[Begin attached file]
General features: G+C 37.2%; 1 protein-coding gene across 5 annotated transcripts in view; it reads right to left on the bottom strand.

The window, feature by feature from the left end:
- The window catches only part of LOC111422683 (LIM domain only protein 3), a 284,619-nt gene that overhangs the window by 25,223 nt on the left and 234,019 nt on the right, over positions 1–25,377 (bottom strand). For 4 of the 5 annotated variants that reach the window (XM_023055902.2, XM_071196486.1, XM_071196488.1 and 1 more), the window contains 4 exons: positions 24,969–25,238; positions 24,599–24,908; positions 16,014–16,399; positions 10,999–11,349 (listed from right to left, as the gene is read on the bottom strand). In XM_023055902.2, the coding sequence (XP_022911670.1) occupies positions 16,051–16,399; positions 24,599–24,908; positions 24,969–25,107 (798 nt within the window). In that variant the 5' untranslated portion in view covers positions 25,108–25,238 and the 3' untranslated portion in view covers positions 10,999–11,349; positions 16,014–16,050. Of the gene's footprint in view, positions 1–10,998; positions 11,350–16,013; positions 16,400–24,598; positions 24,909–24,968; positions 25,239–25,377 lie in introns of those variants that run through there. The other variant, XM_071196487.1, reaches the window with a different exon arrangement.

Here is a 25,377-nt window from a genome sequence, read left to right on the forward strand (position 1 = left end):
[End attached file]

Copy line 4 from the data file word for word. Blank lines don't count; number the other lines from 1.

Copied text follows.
Here is a 25,377-nt window from a genome sequence, read left to right on the forward strand (position 1 = left end):